Normal spermatogenesis has been found to resume spontaneously after cytotoxic treatments, depending on the chemotherapeutic agent, dosage used, and the duration of exposure. However, the baseline spermatogenetic capacity before any treatment initiation is crucial.[25] Altered sperm quality may lead to permanent inhibition of male fertility with the risk of infertility being the highest, if azoospermia is already present. Nevertheless, the specific reasons for the inhibition and recovery of spermatogenesis remain unclear.[2] Studies on the toxicity of various chemotherapy regimens enable their stratification into high- and low-risk groups.[26] However, the possibility of harmful effects of using the sperm of men with recovered spermatogenesis following cytotoxic treatment on the progeny should be considered.[27] Sperm cryopreservation remains the first choice for fertility preservation in men with cancer due to its feasibility and high success rate and should be offered to all patients before initiating any potential gonadotoxic therapy.[28],[29] In patients who show low sperm quality in test results before therapy initiation (an impaired sperm quality was noted in 62% of the men in our study), timely cryopreservation should be advised. This allows for preservation of multiple samples, thereby increasing the chances of subsequent successful ART treatment. In our study, 211 patients (38.7%) had to provide multiple samples to ensure sufficient amount of sperm for cryopreservation. The live birth rate following ART with cryopreserved sperm is as high as 50% in cancer patients.[30] In a study by van Casteren et al.,[30] highest pregnancy rates were achieved with ICSI (30.1%) and comparable to that in noncancer patients. In the present study, 29 patients used the stored sperm for ART, indicating a usage rate of 5.3%, which was in the lower range (5%–10%) of that reported in earlier studies.[19],[31],[32] This could be due to the patients' age and the short follow-up time after cryopreservation. Moreover, the patients might have achieved spontaneous pregnancies and desired to keep the cryopreserved sperm as they had probably not completed their family planning. However, some patients might have been lost to follow-up due to the retrospective study design.

It was previously assumed that the deleterious effects of gonadotoxic therapy on sperm quality were less pronounced in younger patients due to the immature Sertoli cells and spermatogonia, both of which have low proliferation rates. This assumption has, however, been challenged by recent studies showing impaired sperm quality throughout the reproductive phase. Thus, the cryopreservation of sperm should be encouraged to all men during their reproductive years,[33],[34] which presently is being offered to only 50% of the patients with malignancies. Several physicians do not have adequate information regarding fertility preservation methods.35–37 A survey conducted on 718 oncologists showed that 91% of them considered cryopreservation of sperm as important; however, 48% did not address fertility preservation issues with their patients or did so only in <25% of the patients.[38] Notably, physicians are obligated by law to offer fertility preservation to cancer patients in some European countries. On the other hand, some economists argue that considering the low usage rates, prophylactic sperm banking is unnecessary. However, the availability of fertility preservation option serves as an important psychological support for affected men.[39],[40]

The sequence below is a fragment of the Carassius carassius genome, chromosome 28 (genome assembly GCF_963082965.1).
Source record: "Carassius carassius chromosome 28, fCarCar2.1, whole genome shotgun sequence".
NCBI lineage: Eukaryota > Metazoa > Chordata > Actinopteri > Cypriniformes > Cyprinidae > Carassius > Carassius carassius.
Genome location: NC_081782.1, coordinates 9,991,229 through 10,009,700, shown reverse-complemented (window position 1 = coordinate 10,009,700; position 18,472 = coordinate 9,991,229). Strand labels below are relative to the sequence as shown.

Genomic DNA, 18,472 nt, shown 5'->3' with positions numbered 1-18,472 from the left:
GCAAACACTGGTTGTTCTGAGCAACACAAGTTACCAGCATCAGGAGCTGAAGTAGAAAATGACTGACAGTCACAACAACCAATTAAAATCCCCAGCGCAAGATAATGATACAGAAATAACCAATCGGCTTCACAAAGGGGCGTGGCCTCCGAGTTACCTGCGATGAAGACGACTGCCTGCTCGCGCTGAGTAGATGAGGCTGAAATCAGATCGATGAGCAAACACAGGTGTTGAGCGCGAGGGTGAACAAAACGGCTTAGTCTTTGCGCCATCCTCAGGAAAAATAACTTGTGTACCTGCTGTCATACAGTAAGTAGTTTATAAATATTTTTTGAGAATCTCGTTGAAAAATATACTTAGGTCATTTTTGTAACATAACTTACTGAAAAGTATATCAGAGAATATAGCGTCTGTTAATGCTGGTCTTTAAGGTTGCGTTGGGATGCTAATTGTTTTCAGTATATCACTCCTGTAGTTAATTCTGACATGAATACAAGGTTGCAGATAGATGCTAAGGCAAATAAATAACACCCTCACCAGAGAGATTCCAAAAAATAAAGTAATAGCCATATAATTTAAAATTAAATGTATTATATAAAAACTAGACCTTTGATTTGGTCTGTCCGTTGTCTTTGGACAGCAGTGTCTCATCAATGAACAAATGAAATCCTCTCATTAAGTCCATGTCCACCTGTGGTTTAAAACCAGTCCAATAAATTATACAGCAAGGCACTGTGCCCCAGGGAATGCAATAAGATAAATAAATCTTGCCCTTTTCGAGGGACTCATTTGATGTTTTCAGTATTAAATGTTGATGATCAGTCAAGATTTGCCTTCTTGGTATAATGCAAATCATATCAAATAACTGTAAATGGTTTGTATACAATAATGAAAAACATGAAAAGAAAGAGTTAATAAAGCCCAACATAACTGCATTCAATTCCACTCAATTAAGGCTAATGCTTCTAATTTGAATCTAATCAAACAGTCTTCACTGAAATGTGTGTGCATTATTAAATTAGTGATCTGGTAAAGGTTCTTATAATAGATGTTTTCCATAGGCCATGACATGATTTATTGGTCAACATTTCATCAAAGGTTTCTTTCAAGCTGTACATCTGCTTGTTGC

The relatively small number of patients within the subgroups is one of the limitations of the present study. Furthermore, the study design lacked a control group of healthy volunteers for comparison due to which it was not possible to extrapolate the sperm test results of the patient groups in terms of regional variability in the general population. Nevertheless, the 2010 WHO criteria enabled us to identify patients with normal sperm parameters.[22]

The storage of sperm for fertility preservation is currently not covered by public or private health insurance in Austria like in several other European countries. To reduce costs and conserve resources, a sperm test should be performed 2–5 years after the end of gonadotoxic therapy, to control spermatogenesis. The disposal of the stored samples should be considered in case oncologic recovery is complete and normozoospermia is regained.


  Conclusions Top


As sperm cryopreservation and storage are easily available and feasible, it should be offered to all men of reproductive age requiring gonadotoxic treatment. In our opinion, sperm cryopreservation is worth the effort as it allows men suffering from cancer to fulfill their wish to father children subsequent to treatment with cytotoxic drugs. We recommend annual sperm testing but not earlier than two years after completion of gonadotoxic treatment. Furthermore, future efforts focusing improvement of sperm banking techniques are recommended.


  Authors Contributions Top


KV carried out the conceptualization of the study, methodology, data-curation and validation as well as the writing of the original draft. ER carried out the conceptualization of the study, data analysis and validation as well as writing of the original draft. GMP participated in the project administration, methodology, reviewing and editing of the manuscript. PT carried out data curation, reviewing and editing of the manuscript. SD carried out data curation. TK performed data curation. WB participated in the methodology of the analysis and data validation. LL participated in reviewing and editing of the manuscript. BT participated in conceptualization and supervision of the project as well as reviewing and editing of the manuscript. All authors read and approved the final manuscript.


  Competing Interests Top


All authors declare no competing interests.


  Acknowledgments Top


We would like to acknowledge the skillful technical assistance of Susanne Tollinger, Doris Rosenfellner, and Martin Malojer.

 
  References Top